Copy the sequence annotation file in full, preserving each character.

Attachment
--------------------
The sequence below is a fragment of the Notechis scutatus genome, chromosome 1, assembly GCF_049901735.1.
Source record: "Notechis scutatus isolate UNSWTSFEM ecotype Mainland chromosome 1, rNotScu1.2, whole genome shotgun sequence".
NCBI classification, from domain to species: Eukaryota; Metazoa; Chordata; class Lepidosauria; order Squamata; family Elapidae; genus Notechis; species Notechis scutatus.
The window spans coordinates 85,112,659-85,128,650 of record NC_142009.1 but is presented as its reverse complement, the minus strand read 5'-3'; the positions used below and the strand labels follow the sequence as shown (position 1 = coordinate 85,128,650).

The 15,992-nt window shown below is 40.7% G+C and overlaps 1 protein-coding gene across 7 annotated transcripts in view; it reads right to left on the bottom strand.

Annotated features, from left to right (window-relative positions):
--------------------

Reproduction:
The sequence below is a fragment of the Notechis scutatus genome, chromosome 1, assembly GCF_049901735.1.
Source record: "Notechis scutatus isolate UNSWTSFEM ecotype Mainland chromosome 1, rNotScu1.2, whole genome shotgun sequence".
NCBI classification, from domain to species: Eukaryota; Metazoa; Chordata; class Lepidosauria; order Squamata; family Elapidae; genus Notechis; species Notechis scutatus.
The window spans coordinates 85,112,659-85,128,650 of record NC_142009.1 but is presented as its reverse complement, the minus strand read 5'-3'; the positions used below and the strand labels follow the sequence as shown (position 1 = coordinate 85,128,650).

The 15,992-nt window shown below is 40.7% G+C and overlaps 1 protein-coding gene across 7 annotated transcripts in view; it reads right to left on the bottom strand.

Annotated features, from left to right (window-relative positions):